Invoice discounting (also known as ‘confidential invoice discounting’) is on the other side of the coin. Unlike factoring, with discounting your customers won’t know you’re using a finance provider — the service is completely confidential.
Although the lender might still control the account that your customers pay into, it’ll be set up in your name, so from your customer’s point of view it should seem like business as usual.
Because discounting is quite hands-off for the lender and they have less assurance your customers will pay on time, the creditworthiness of your clients matters more.
For that reason, discounting is normally used by larger, more established companies with corporate clients and a healthy monthly turnover.
On the subject of confidentiality, there is also a product offered by some lenders that’s confusingly called ‘confidential factoring’. As with standard factoring, the lender handles your collections process, but with confidential factoring they’ll interact with your customers as if they work for your company.
Selective invoice finance
Selective invoice finance is a general term for a few different subcategories of IF, but the key difference is flexibility.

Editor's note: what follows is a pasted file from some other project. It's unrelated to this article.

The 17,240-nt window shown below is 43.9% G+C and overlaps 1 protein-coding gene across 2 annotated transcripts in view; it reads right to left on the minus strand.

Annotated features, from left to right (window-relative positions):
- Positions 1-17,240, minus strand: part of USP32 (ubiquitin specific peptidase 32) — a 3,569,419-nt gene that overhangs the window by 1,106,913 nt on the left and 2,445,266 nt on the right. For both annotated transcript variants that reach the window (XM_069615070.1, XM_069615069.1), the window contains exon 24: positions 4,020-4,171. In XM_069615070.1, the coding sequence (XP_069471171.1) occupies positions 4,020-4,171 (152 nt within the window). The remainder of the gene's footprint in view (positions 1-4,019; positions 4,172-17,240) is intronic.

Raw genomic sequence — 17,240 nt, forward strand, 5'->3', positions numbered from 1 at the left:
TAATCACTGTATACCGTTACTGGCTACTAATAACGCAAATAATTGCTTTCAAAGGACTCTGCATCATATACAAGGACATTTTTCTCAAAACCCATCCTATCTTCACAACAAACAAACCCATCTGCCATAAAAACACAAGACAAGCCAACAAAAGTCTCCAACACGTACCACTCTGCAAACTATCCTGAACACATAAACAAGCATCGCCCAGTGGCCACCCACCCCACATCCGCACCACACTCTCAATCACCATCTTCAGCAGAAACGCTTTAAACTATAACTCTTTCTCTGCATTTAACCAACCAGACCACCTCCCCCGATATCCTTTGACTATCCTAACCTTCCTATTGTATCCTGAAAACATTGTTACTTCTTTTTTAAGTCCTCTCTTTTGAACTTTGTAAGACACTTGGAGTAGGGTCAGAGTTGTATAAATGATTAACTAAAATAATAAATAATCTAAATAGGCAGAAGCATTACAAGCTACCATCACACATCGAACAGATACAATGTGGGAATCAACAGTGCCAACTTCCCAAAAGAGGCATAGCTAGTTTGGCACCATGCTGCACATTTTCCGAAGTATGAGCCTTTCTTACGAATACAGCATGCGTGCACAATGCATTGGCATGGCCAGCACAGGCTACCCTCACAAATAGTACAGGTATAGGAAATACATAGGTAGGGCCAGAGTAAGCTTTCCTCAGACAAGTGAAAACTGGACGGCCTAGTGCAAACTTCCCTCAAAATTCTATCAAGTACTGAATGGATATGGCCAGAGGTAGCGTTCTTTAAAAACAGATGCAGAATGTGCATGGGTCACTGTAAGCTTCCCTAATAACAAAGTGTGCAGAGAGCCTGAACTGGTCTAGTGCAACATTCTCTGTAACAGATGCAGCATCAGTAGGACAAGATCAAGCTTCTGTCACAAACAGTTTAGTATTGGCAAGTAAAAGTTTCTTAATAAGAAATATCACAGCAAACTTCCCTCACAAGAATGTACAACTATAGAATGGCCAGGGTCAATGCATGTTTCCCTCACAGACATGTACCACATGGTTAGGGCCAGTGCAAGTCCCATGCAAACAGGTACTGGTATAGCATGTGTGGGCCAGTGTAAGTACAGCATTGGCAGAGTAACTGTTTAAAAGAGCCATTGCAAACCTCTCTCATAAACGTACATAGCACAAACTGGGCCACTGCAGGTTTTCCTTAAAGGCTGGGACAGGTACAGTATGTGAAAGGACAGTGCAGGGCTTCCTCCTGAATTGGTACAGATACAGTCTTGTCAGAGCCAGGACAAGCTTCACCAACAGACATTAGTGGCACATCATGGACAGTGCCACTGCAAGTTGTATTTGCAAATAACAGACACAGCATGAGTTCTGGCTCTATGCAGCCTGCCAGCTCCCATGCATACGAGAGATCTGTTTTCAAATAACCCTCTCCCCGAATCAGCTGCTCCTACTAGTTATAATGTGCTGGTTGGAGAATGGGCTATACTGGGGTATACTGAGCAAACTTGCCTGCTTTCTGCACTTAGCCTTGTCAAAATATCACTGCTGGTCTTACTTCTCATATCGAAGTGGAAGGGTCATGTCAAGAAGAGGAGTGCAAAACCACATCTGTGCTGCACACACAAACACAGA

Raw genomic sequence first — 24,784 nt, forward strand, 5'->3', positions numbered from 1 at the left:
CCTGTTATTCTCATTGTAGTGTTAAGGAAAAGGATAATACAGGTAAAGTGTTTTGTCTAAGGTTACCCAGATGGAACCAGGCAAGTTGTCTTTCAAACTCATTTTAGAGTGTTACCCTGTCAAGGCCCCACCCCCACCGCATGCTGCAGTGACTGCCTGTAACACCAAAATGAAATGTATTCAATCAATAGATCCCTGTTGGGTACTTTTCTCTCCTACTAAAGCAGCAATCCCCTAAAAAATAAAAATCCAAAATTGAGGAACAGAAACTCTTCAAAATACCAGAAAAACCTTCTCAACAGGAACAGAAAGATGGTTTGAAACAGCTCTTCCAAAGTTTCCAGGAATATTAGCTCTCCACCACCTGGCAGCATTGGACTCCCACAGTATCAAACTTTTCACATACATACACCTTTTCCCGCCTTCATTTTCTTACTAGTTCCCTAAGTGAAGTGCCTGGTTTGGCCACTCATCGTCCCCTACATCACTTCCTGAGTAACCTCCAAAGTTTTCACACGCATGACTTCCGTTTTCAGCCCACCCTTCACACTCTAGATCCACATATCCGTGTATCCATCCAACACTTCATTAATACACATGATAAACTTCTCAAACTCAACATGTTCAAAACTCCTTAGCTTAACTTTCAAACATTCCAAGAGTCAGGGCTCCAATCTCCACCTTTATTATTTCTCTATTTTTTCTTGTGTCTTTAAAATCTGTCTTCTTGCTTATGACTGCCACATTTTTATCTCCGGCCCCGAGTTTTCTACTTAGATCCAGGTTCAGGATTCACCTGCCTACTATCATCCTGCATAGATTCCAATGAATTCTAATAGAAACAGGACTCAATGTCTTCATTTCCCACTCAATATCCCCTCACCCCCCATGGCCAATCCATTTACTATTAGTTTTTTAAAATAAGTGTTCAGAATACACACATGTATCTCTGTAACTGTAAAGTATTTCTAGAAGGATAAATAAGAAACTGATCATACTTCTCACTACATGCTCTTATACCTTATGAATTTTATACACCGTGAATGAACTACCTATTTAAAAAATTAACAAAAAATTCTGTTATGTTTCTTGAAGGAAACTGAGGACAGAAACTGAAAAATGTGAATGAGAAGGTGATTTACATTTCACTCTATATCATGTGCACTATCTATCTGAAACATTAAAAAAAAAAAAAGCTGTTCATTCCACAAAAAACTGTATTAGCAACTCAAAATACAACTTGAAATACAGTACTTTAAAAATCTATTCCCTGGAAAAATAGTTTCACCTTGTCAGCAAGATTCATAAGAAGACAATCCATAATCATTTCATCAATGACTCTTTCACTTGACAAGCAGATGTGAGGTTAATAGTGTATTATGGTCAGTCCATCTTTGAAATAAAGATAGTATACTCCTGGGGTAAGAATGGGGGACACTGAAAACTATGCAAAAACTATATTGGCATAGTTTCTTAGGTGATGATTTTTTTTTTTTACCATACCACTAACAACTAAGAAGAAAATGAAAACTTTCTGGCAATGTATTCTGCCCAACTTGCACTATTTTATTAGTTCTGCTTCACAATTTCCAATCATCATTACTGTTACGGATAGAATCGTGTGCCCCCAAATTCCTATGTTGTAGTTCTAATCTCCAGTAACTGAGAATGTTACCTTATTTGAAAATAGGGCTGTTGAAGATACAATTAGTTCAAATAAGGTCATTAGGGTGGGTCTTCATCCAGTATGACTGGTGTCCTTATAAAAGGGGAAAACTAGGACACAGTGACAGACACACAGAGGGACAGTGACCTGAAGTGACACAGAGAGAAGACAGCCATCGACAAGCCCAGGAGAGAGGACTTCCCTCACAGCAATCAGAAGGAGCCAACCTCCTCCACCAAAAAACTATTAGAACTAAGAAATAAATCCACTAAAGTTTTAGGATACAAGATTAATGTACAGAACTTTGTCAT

With selective invoice finance you cherry-pick specific customer accounts that you’d like to finance, as opposed to financing your entire sales ledger as you would with factoring or confidential discounting.
This can be a real help for companies with a broad range of customers — you could finance the invoices from a big customer, but let your smaller invoices come in as normal.
Such flexibility isn’t available to everyone though, because your customer’s creditworthiness will be at the centre of the lender’s decision.
In other words, selective invoice finance might be an option if you’ve got a blue-chip or government contract, but it’s probably off the table if you’re dealing with a smaller business.
Yet another common term in invoice finance is ‘spot factoring’. This is similar to selective IF, but allows you to choose a specific invoice to finance rather than a specific customer. This arrangement is often useful for seasonal businesses, or companies that sometimes invoice for large contracts.